Everest Re grows Mt. Logan Re sidecar again to approx $480m

by Artemis on October 23, 2014

Bermuda headquartered reinsurance company Everest Re has continued to demonstrate that its third-party capital backed, fully-collateralized reinsurance sidecar Mt. Logan Re is core to its business, growing the sidecar again in the last quarter to around $480m.

Everest Re has again increased its reinsurance premiums written in the last quarter, with its results beating analysts expectations. The latest quarterly report shows worldwide reinsurance premiums, which includes the firms Mt. Logan Re sidecar business, are up by a huge 19.5% to $1.3 billion, with growth opportunities in U.S. property and specialty lines business as well as strategic opportunities in Latin America cited.

That is impressive growth in the current softening reinsurance market environment and Mt. Logan Re has again played its role with just over $50m of gross premiums written at the sidecar, resulting in a quarterly underwriting gain of over $28m at a very low combined ratio of just 26.4%.

This is the strongest quarter of results that Mt. Logan Re has reported, showing that as the third-party capital sidecar vehicle reaches scale the benefits to Everest Re’s overall business grow with it.

Mt. Logan Re allows Everest Re to sign larger lines, target business where the use of third-party capital is more efficient, provide fully-collateralized protection to cedents and effectively sign twice onto some reinsurance contracts, both with its balance sheet and the sidecars funds. This strategy is clearly being put to work in search of growth.

In the third-quarter results Everest Re reports that the non-controlling interest (so the capital contributed by third-party investors) in the Mt. Logan Re sidecar has increased once again in the third-quarter, now amounting to $404.411m at the 30th September.

Everest Re is believed to have approximately $75m of its own capital in Mt. Logan Re, which would bring sidecars total collateralized capacity to around the $480m mark. That’s also very close to Everest Re’s own stated goal of maintaining roughly an 85% third-party capital, 15% its own skin in the game, mix for the reinsurance sidecar to demonstrate to investors that it is ready to back the underwritten business Logan writes as well.

Mt. Logan Re has grown steadily since Everest Re launched the sidecar and that growth has continued through 2014. At the end of last year the sidecar stood at $370m in capacity, $314.5m of which was from third-party investors. Then by April of this year Mt. Logan Re was reported to be in excess of $400 million in assets managed and fully deployed. By the middle of the year, at the 30th June 2014, the non-controlling interest (so the capital contributed by third-party investors) in the Mt. Logan Re sidecar had jumped again to $375.908m, which put the sidecar around the $450m mark.

So in the third-quarter it looks like Mt. Logan Re grew again by approximately $30m, to the $404m of third-party capital plus Everest Re’s contribution, additional money which will have been put to work in underwriting some of the $50m of premiums written this quarter.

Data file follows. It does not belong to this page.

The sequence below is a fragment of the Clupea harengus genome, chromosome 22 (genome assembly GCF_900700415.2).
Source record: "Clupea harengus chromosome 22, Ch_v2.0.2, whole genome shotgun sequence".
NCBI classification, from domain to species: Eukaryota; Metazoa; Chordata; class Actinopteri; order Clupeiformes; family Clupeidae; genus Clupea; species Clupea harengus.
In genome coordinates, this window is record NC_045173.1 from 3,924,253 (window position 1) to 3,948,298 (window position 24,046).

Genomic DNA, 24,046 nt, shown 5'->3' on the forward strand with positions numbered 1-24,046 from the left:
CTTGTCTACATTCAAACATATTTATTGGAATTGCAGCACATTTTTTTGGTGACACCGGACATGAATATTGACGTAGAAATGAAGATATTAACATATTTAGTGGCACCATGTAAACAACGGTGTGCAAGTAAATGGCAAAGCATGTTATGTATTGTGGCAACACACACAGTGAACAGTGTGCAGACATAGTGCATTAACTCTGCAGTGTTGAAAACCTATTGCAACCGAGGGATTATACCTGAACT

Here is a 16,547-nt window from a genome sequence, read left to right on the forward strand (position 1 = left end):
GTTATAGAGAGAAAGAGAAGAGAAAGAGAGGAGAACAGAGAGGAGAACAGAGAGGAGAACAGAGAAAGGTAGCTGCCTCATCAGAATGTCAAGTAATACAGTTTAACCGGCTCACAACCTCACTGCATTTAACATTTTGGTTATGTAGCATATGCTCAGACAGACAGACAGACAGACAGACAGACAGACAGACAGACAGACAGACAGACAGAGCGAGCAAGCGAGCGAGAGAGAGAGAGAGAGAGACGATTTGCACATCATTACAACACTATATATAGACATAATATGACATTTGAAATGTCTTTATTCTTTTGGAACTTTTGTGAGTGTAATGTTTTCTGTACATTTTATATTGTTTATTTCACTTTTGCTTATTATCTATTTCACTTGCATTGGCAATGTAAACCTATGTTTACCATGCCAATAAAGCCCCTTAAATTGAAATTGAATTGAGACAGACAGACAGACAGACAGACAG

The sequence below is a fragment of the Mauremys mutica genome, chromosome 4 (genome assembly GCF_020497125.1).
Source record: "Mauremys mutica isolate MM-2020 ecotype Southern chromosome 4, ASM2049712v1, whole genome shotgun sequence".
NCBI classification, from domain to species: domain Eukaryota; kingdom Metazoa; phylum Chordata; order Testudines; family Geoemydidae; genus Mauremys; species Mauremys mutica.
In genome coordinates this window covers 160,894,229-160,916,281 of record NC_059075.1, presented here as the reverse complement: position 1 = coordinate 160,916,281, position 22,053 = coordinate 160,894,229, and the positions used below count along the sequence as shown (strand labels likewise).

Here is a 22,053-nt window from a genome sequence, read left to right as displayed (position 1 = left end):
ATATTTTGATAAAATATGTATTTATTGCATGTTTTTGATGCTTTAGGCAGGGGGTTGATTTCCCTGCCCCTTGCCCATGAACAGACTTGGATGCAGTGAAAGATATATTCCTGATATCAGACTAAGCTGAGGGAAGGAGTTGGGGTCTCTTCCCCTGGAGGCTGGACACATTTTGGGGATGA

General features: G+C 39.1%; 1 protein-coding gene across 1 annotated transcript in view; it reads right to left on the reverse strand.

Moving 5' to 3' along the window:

Year to date, Mt. Logan Re has underwritten gross premiums totaling $109.2m, resulting in an underwriting gain of just over $47m at a combined ratio of 42.2%. Profitable business it would seem.

With Everest Re greatly increasing the total reinsurance premiums underwritten at the firm, soundly beating analysts estimates at Q3 and also growing its sidecars business and capital, Q3 looks like a strong quarter for the firm.

The only negative we’ve seen from analysts is the firms core loss ratio being higher than expected, which may be a result of the rapid growth of premiums coming in resulting in a hit from some loss events which before may have been muted. This is a point to watch as we go through the next few quarters, as growing premiums written so strongly in the current market could be a sign of being a little less selective perhaps.

Keefe, Bruyette & Woods analysts said; “We believe that the y/y core combined ratio deterioration mostly reflects the fading “subsidy” that formerly robust property catastrophe reinsurance rates used to provide, which implies that the trend toward continued modest core combined ratio deterioration will continue.”

Everest Re has adopted a very different strategy to many other reinsurance firms, choosing to go for growth in the softening market as a way to boost returns. The Mt. Logan Re sidecar is clearly assisting in this goal of growing premiums written at the reinsurer. Time will tell, over the coming quarters results, whether the returns achieved with this aggressive, growth focused strategy will be commensurate with the risks Everest Re is underwriting.

Mt. Logan Re remains the largest reinsurance sidecar in the marketplace and the largest we have in our listing of collateralized reinsurance sidecars.

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